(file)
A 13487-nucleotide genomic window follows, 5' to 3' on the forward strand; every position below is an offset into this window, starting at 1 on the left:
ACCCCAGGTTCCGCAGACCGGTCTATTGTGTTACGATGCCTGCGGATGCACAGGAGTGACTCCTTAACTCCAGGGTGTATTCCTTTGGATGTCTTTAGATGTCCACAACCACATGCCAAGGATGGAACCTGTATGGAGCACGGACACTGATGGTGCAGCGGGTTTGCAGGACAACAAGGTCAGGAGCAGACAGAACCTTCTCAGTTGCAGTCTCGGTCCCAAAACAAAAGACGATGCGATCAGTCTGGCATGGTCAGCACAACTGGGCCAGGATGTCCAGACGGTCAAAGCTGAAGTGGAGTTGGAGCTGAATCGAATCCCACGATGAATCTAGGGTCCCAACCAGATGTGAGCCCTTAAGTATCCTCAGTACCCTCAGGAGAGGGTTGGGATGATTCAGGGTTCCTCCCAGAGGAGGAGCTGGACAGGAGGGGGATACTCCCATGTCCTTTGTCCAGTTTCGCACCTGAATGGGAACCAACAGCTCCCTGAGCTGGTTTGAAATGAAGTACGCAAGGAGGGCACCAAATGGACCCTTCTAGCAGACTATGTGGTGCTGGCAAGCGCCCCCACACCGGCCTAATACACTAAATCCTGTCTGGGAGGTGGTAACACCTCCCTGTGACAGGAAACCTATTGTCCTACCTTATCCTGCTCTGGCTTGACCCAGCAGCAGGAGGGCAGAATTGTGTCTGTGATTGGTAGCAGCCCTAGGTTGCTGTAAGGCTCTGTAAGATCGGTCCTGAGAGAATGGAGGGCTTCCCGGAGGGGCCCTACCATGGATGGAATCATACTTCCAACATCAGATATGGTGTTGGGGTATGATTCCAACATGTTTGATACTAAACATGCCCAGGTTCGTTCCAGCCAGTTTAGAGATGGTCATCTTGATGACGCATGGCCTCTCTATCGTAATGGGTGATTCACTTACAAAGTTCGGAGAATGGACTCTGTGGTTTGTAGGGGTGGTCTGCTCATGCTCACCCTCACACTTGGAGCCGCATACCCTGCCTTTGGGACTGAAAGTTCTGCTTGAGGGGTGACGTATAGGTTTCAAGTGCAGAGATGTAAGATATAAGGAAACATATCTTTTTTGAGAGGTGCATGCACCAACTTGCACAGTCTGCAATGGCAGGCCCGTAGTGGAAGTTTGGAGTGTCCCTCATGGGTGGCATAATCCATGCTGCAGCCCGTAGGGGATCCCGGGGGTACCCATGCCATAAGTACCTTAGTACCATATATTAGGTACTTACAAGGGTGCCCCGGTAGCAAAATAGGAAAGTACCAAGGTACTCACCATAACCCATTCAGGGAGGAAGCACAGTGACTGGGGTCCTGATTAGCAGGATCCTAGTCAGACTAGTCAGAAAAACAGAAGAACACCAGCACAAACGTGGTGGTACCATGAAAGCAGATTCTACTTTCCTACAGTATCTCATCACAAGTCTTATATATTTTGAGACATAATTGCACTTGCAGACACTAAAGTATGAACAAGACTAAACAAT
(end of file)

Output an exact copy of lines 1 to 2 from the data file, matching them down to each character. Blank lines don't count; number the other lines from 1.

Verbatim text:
A 13487-nucleotide genomic window follows, 5' to 3' on the forward strand; every position below is an offset into this window, starting at 1 on the left:
ACCCCAGGTTCCGCAGACCGGTCTATTGTGTTACGATGCCTGCGGATGCACAGGAGTGACTCCTTAACTCCAGGGTGTATTCCTTTGGATGTCTTTAGATGTCCACAACCACATGCCAAGGATGGAACCTGTATGGAGCACGGACACTGATGGTGCAGCGGGTTTGCAGGACAACAAGGTCAGGAGCAGACAGAACCTTCTCAGTTGCAGTCTCGGTCCCAAAACAAAAGACGATGCGATCAGTCTGGCATGGTCAGCACAACTGGGCCAGGATGTCCAGACGGTCAAAGCTGAAGTGGAGTTGGAGCTGAATCGAATCCCACGATGAATCTAGGGTCCCAACCAGATGTGAGCCCTTAAGTATCCTCAGTACCCTCAGGAGAGGGTTGGGATGATTCAGGGTTCCTCCCAGAGGAGGAGCTGGACAGGAGGGGGATACTCCCATGTCCTTTGTCCAGTTTCGCACCTGAATGGGAACCAACAGCTCCCTGAGCTGGTTTGAAATGAAGTACGCAAGGAGGGCACCAAATGGACCCTTCTAGCAGACTATGTGGTGCTGGCAAGCGCCCCCACACCGGCCTAATACACTAAATCCTGTCTGGGAGGTGGTAACACCTCCCTGTGACAGGAAACCTATTGTCCTACCTTATCCTGCTCTGGCTTGACCCAGCAGCAGGAGGGCAGAATTGTGTCTGTGATTGGTAGCAGCCCTAGGTTGCTGTAAGGCTCTGTAAGATCGGTCCTGAGAGAATGGAGGGCTTCCCGGAGGGGCCCTACCATGGATGGAATCATACTTCCAACATCAGATATGGTGTTGGGGTATGATTCCAACATGTTTGATACTAAACATGCCCAGGTTCGTTCCAGCCAGTTTAGAGATGGTCATCTTGATGACGCATGGCCTCTCTATCGTAATGGGTGATTCACTTACAAAGTTCGGAGAATGGACTCTGTGGTTTGTAGGGGTGGTCTGCTCATGCTCACCCTCACACTTGGAGCCGCATACCCTGCCTTTGGGACTGAAAGTTCTGCTTGAGGGGTGACGTATAGGTTTCAAGTGCAGAGATGTAAGATATAAGGAAACATATCTTTTTTGAGAGGTGCATGCACCAACTTGCACAGTCTGCAATGGCAGGCCCGTAGTGGAAGTTTGGAGTGTCCCTCATGGGTGGCATAATCCATGCTGCAGCCCGTAGGGGATCCCGGGGGTACCCATGCCATAAGTACCTTAGTACCATATATTAGGTACTTACAAGGGTGCCCCGGTAGCAAAATAGGAAAGTACCAAGGTACTCACCATAACCCATTCAGGGAGGAAGCACAGTGACTGGGGTCCTGATTAGCAGGATCCTAGTCAGACTAGTCAGAAAAACAGAAGAACACCAGCACAAACGTGGTGGTACCATGAAAGCAGATTCTACTTTCCTACAGTATCTCATCACAAGTCTTATATATTTTGAGACATAATTGCACTTGCAGACACTAAAGTATGAACAAGACTAAACAAT